A chapter each day? Not a chapter each ten minutes, and the whole book in three or four hours? Can people who spend hours of their time pursuing lifeless drama not turn aside and be quiet with the Word of God longer than one chapter’s worth a day? The suggestion even sounds apologetic, even sounds as if you know that no one is listening, no one is going to listen. No one obeys.
No, the Word of God is eternal life between two covers and an inch and a quarter thick. It needs eyes to read it mentally, and lips as well if read aloud, which has the added benefit of possibly drawing others in to listen. Hours of church attendance are nothing compared to the hour and a half it takes to read Paul’s epistle to the Romans, in effect, that is. And what is the effect? To truly be present when we are worshiping in church.
Myself, I am an unworthy, living an unworthy life. Like the Church, I don’t go seeking the lost sheep, I don’t go out on the sea at night casting my nets to bring fish into the Kingdom. I wait for the sheep to come to me. Like the Church, I should put up a sign that reads, ‘Fish wanted. Please apply within.’ I receive the call of Christ, and I respond. I don’t think about who is doing the work, but about Who is calling.
I was told by my dear sister in Christ who sits on the parish council, that I should not wait for the church to ask me to volunteer; I should call the church and say, ‘I have free time. What can I do?’ I told her, ‘sorry, that isn’t the way I do it.’ That puts me in control. That puts discipleship to death. The call of Christ is not volunteerism. Christ accepted those who responded to His call, not those who put themselves forward and asked Him, ‘what can I do for you?’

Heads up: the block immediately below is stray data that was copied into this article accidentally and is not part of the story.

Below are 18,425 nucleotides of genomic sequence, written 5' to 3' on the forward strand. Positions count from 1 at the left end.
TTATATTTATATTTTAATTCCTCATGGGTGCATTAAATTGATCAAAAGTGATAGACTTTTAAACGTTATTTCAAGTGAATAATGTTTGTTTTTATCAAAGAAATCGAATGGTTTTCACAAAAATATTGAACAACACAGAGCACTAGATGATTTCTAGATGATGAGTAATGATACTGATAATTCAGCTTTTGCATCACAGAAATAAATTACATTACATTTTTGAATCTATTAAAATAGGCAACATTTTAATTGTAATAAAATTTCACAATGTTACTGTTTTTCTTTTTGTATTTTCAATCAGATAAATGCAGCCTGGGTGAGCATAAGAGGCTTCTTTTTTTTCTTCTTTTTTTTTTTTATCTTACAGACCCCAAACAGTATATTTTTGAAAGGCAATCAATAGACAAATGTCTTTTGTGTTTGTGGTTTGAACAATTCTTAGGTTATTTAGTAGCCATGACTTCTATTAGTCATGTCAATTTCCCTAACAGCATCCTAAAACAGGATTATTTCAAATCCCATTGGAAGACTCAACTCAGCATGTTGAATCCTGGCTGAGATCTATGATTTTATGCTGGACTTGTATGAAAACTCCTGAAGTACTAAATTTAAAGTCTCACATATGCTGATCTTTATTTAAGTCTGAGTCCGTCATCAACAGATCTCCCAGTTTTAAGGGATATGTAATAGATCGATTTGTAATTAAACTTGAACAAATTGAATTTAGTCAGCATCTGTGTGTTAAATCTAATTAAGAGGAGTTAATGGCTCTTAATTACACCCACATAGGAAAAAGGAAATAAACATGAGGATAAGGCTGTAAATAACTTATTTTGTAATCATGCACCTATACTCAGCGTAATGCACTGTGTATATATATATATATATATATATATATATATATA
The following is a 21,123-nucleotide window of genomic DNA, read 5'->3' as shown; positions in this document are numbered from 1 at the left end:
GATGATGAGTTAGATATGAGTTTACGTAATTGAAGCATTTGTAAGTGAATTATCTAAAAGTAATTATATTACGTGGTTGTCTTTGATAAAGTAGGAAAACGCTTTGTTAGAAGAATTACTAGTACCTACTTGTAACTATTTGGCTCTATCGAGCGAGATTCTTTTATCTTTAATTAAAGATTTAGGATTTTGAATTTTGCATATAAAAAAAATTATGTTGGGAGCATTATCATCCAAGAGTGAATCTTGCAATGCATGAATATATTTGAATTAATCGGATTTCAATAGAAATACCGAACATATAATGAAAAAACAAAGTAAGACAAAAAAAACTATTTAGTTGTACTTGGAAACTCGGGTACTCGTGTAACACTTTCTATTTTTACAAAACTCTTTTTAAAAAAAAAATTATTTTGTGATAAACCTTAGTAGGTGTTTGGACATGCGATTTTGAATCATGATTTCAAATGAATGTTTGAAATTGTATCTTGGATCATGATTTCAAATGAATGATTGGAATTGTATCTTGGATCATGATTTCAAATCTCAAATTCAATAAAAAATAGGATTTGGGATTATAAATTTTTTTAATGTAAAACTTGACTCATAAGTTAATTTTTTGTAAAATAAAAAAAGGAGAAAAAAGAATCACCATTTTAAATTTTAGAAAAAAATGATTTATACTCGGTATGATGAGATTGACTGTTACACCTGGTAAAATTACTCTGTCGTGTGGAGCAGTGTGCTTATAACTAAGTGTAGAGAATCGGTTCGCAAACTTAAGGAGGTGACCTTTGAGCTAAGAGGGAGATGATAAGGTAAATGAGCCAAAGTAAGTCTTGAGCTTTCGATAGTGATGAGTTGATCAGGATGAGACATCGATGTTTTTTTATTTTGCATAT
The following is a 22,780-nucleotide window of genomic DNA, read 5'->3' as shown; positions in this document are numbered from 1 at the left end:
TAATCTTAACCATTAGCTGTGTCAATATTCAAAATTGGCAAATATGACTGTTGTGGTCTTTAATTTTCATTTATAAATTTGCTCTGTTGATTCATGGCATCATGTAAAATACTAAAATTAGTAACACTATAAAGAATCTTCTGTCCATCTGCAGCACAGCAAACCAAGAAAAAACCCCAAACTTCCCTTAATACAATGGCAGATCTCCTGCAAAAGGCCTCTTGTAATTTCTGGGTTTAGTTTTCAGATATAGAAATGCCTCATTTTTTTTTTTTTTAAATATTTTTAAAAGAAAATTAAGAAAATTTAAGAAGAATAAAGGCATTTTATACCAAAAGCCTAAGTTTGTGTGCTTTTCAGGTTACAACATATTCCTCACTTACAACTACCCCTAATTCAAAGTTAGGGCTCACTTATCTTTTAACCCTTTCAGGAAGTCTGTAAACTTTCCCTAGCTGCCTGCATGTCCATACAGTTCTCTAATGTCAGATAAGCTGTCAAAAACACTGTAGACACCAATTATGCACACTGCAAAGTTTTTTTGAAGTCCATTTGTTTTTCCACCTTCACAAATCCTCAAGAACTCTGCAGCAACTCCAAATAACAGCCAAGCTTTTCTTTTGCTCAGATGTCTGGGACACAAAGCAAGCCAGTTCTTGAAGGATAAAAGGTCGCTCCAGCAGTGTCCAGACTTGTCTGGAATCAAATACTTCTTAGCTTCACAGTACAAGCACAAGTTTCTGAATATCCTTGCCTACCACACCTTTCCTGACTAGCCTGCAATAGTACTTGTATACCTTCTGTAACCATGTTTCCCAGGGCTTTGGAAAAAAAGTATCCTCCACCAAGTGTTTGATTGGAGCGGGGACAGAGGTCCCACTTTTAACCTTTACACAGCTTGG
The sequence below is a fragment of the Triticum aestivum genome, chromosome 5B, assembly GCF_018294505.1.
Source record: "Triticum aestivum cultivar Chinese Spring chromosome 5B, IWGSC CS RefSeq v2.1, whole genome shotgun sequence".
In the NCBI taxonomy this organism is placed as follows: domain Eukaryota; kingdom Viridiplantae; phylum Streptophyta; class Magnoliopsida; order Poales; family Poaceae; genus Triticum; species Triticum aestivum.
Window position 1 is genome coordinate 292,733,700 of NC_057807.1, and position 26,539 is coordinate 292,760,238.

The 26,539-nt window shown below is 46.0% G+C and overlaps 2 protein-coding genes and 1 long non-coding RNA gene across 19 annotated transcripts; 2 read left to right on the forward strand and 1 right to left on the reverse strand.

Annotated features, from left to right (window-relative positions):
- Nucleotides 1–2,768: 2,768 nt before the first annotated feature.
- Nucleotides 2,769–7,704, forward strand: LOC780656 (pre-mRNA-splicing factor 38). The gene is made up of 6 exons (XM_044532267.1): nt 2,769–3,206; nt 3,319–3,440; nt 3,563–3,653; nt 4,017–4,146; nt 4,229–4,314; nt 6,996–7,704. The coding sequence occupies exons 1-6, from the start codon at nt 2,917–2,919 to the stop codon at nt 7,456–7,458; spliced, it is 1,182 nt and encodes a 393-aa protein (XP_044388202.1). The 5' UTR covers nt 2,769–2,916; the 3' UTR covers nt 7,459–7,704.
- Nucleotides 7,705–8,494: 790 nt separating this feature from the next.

The Church that acts on the call of Christ goes forth to make disciples, and making disciples, opens doors to their hearts to the deeper call of Christ day by day. It doesn’t wait for the lost sheep to find its way back to the fold. It doesn’t hang out a tiny net and wait for fish to jump in, or for a whole school of fish. It doesn’t turn people into sheep and then scold or shame them for being that.
I was told once by a man who claimed to be a priest (and his claim was good, canonically speaking, he had been duly ordained) that he was afraid of the people he came to serve. I was astonished, but in watching him ‘work’ in the community, I could see that for him, at least, his statement was true. He was afraid of us. He said that all priests were afraid of their people. I disagree.
But a priest should do one thing that many are afraid of doing today—actually, there are many things, but let’s concentrate on just one—that is, of identifying the real spiritual resources among their people, and call those who have them. In this, the priest of God is truly an ikon of the Lord Jesus Christ, who was not afraid to call any man to any task, especially to the impossible.
Day by day, never perfect, never worthy, never righteous, never wise, but trying to walk by faith, not by sight, trying to follow the Master whose blessed feet tread not the tame path of religion, but get dusty from the world’s roads, following Him even when it hurts, even when tired, even when unhappy, even when tempted, even having sinned, even when accused, judged and imprisoned falsely, day by day.